big cedar elm update
It’s time to do some fall pruning on my big Cedar elm.
Big Cedar Elm Update
This is what happens when you leave a Cedar elm alone all growing season. Literally, I have not touched this tree all year.
As always, method to the madness. When you build trees almost from scratch, dynamic growth is essential.
Just a reminder of where we started back in 2017.
Fall is not the time to do hard-pruning on trees you’re developing (I’m talking about those of us in the temperate part of the world, working on non-tropicals). Selective pruning here is just what the doctor ordered.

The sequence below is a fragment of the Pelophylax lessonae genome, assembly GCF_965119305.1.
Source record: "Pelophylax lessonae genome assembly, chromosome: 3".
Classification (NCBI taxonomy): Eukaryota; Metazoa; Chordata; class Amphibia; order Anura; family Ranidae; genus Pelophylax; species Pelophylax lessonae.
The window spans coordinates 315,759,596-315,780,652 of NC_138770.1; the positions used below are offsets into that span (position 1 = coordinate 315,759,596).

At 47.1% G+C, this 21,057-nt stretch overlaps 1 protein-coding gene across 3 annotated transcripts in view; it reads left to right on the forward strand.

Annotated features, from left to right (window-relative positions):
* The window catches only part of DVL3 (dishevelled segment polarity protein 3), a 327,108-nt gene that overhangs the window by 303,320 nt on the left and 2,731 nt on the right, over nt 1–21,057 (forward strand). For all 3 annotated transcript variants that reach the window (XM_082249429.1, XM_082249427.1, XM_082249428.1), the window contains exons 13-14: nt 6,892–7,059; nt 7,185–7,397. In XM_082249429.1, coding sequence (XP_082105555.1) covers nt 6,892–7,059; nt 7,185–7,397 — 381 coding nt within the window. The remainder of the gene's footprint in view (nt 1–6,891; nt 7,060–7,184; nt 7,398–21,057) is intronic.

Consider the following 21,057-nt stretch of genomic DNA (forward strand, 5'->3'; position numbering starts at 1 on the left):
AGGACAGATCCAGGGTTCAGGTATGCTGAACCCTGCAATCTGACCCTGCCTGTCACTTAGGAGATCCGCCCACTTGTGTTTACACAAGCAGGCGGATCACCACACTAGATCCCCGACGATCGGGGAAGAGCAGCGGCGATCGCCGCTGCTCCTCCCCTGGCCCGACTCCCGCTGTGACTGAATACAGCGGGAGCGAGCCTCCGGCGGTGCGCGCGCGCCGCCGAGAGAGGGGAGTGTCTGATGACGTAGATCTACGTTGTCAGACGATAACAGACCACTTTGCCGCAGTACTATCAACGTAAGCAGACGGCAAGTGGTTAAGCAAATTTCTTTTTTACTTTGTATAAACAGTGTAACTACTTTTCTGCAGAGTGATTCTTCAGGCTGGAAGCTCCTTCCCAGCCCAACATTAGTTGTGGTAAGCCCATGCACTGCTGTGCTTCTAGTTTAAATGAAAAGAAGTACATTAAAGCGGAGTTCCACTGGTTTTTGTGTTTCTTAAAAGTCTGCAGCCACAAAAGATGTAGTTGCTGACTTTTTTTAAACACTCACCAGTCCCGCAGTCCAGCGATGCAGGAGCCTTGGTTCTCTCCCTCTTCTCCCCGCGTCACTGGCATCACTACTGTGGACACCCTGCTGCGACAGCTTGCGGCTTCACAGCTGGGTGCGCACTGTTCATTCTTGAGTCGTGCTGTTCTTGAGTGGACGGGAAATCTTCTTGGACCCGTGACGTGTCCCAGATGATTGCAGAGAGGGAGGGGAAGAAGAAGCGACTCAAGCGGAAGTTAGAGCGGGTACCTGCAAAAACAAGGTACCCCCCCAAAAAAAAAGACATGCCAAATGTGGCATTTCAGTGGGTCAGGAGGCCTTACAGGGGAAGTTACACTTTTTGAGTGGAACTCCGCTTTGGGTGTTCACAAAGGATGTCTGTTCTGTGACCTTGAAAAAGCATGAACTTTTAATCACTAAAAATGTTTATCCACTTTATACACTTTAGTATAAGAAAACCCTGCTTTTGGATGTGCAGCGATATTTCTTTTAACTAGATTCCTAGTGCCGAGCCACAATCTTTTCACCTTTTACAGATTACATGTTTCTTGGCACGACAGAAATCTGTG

I’m a big proponent of tough love for trees in development. This is a great piece of material. And it’s got a very boring branch there on the left. Hey, they happen. I’ll prune it hard next year and give it a good change of direction. Major improvement ahead!
I think this is a good study of how to build trunk movement and taper in trees you’ve trunk-chopped hard. The chop on this one was 2″ in diameter. That means a lot of work to create a believable tapering transition. But with a fast-growing species, it’s not all that hard.
Couple more notes for today. This is a closeup of the crown I’m building.
And you just can’t ask for a better species when it comes to healing wounds. This is 2″ getting covered in just over four years. Very awesome.
Let me know what you think of my progress with this one.